Lidle was the starter for the Reds that day, and this is the only time I’ve ever heard his name come into play. Moeller put the Brewers on the board in the second with a homer to right center, off the ivy that used to serve as Miller Park’s batting eye. Next time up, Moeller doubled to left and was stranded. Then came the apocalypse.
Moeller took a pitch inside-out to right field where the lumbering Willy Mo Pena misplayed the ball and it ricocheted past him off the fence. Everyone that was no one was at the game that night, and we all collectively wondered “why the hell is Moeller still running?”. Chad galloped his way to third for an insane triple, something I would never see again. He only hit seven triples in his eleven-year career.
Then in the bottom of the seventh, with the Brewers down one and reliever Ryan Wagner in the game, Moeller laced a grounder up the middle that Barry Larkin couldn’t get to to complete the shocking cycle. Shocking is probably an understatement, but all the fans remaining gave Moeller a standing ovation that was probably so quiet he couldn’t hear.
In the end, Milwaukee won on a Bill Hall walk off home run after a Reds error kept the game alive. It was one of the most exciting games I’ve ever attended, and it reserved Moeller’s place in baseball lore.
The fact that Willie Mays, Barry Bonds, Babe Ruth, Tony Gwynn, Hank Aaron, Al Kaline, Albert Pujols, Ichiro, and so on never accomplished the feat makes it all the more amusing. A .204 hitter in three seasons in Milwaukee made one of the most surprising feats of all-time with the cycle. I guess there was something mystical in the Milwaukee air that night, and Chad Moeller took advantage of it.
Moeller didn’t even start for three days when he went 0-4 against Pittsburgh.
ESPN and everyone will tell you he was the fifth Brewer to do so, I say different. Abner Dalrymple of the American Association Milwaukee Brewers hit for the cylce in 1891. Jody Gerut also hit for the cycle as a Brewer in 2010.
The Brewers young prospects were just making a splash on the Big League level. Corey Hart, Prince Fielder, Rickie Weeks, and JJ Hardy were to lead the next wave of Milwaukee baseball, with Ryan Braun and Yovani Gallardo stirring in the Minor Leagues, waiting for their call-up. 2
Flash forward to 2011.
Each of these core young players, minus, obviously, Hardy, have become stars for the Brewers. Each of them has made at least one All Star appearance, with Hart, Fielder, and Braun having been selected multiple times. They, with a little help from the left arm a man named CC, led the team to its first postseason appearance since 1982 in 2008. Now, they’re on an even better team with more talent and depth.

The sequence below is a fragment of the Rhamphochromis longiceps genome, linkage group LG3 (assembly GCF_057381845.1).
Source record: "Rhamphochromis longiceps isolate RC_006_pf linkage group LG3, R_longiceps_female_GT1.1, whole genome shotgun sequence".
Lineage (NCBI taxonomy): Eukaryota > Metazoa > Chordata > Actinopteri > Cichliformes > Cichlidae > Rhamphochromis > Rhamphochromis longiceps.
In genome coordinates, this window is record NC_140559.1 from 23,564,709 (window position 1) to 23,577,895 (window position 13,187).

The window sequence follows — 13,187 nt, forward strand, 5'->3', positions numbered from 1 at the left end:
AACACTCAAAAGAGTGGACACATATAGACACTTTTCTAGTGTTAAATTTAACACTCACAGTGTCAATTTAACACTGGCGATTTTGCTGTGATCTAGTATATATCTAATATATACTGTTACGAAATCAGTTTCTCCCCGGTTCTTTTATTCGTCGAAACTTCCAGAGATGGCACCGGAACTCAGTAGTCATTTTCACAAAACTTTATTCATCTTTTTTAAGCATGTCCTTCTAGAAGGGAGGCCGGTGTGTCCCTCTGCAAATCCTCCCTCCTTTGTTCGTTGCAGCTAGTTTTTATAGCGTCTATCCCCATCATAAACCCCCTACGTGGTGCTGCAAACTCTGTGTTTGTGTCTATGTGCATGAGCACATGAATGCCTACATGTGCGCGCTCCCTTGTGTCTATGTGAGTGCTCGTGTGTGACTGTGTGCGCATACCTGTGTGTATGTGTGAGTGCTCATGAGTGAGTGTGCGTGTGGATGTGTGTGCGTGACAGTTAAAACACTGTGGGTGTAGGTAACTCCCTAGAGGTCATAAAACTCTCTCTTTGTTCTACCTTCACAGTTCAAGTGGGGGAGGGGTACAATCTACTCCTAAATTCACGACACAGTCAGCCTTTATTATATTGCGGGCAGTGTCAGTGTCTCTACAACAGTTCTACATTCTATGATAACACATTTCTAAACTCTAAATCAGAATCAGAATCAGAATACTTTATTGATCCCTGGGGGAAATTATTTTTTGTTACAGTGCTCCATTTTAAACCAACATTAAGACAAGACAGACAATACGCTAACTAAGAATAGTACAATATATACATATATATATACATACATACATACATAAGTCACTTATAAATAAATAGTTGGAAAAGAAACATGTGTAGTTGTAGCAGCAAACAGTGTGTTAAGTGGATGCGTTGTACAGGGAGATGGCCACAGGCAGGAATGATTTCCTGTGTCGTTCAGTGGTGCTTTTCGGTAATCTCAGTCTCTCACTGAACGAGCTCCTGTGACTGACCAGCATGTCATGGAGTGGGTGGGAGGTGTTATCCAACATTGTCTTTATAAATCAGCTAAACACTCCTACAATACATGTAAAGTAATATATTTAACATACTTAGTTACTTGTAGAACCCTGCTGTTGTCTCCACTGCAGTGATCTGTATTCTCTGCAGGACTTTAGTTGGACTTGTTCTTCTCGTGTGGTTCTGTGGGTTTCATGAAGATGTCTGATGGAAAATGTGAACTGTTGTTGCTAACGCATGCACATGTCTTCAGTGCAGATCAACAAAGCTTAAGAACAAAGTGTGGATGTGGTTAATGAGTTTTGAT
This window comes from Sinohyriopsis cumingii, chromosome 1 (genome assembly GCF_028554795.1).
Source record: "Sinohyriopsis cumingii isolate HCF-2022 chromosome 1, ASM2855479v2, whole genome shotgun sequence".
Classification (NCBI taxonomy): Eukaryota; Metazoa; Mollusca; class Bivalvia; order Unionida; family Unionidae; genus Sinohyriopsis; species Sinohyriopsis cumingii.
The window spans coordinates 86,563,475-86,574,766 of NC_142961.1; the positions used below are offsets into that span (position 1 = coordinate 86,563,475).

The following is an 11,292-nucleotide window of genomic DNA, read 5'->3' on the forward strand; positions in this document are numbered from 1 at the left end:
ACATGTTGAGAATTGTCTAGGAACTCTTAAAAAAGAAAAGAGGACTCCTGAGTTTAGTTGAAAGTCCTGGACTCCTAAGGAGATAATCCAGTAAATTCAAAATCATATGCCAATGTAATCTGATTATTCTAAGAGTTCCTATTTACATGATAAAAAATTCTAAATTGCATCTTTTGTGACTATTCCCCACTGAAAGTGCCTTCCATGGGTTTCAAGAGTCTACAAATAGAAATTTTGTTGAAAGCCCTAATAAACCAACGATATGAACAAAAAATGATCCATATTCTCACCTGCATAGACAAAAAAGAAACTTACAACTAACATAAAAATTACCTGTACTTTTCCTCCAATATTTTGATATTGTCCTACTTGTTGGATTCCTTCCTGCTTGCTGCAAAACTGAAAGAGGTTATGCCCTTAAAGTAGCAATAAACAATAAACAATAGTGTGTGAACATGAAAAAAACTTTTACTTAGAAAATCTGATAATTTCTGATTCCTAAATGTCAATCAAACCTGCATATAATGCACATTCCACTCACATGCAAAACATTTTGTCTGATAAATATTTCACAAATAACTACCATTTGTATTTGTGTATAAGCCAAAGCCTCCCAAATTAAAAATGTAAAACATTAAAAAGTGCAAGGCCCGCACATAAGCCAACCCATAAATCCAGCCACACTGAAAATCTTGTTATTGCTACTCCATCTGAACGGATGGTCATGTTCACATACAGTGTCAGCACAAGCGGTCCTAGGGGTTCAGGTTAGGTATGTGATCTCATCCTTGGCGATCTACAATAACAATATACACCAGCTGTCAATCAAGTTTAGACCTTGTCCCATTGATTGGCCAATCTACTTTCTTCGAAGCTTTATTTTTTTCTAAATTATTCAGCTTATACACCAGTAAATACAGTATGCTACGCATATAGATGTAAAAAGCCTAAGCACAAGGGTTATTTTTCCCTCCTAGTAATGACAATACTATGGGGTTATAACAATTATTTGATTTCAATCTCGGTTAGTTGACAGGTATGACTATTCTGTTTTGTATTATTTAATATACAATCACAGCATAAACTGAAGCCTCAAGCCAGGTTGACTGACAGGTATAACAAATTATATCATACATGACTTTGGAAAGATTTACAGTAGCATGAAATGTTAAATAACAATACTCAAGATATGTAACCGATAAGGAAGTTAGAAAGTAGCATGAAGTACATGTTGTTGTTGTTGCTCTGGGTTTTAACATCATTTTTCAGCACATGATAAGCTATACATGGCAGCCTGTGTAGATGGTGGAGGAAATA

The 2008 NL Wild Card team was considered the best Brewers team in nearly 30 years until the calendar turned to 2011. Think about some of the changes that have taken place on the team;
Nyjer for Cameron. Betancourt for Hardy. McGehee for Hall. Axford for Torres. K-Rod for Gagne. Lopez for Durham. Lucroy for Kendall. Marcum, Greinke, Wolf, and Narveson for Sheets, Suppan, Bush, and Parra. The biggest one may be Roenicke for Yost.
The upgrades from the Wild Card team to the hopeful divison champion team are evident, and so is something else.
The time is now for the Brewers.
Let’s face it, Prince Fielder probably won’t be back next season without a gift from the baseball gods. Who knows if the team’s health will hold up or if their production will. Though the team shouldn’t fall into the cellar of the division next year, it is unlikely GM Doug Melvin can put together this kind of team again.
Melvin has shown that he is all in for this 2011 Brewers team. He’s traded away top prospects Brett Lawrie, Lorenzo Cain, Jeremy Jeffress, and Alcides Escobar to accumulate this current roster with acquisitions such as Greinke, Marcum, K-Rod, and Betancourt. The talent level on this team is immense, a statement even the most oblivious and pessimistic fan can’t deny.
Milwaukee fans are buying into the buzz surrounding their beloved club. Day of the week nor opposing team matter to the fans, as they come out and fill up the stadium with 40,000+ fans for every game. At a recent game against the Cardinals I attended, Betancourt received a standing ovation and gave a curtain call for a fifth inning go-ahead home run. Try telling me Milwaukee doesn’t have some of the best fans in baseball, I dare you. I’ll win that argument for sure.
The “young core” of players Melvin and the Brewers developed in the middle 2000’s is now paying dividends for the current Brewers. No longer are any of them works in progress. They are all legitimate threats, combining to form one legitimate threat to win the National League, a threat also known as the Milwaukee Brewers.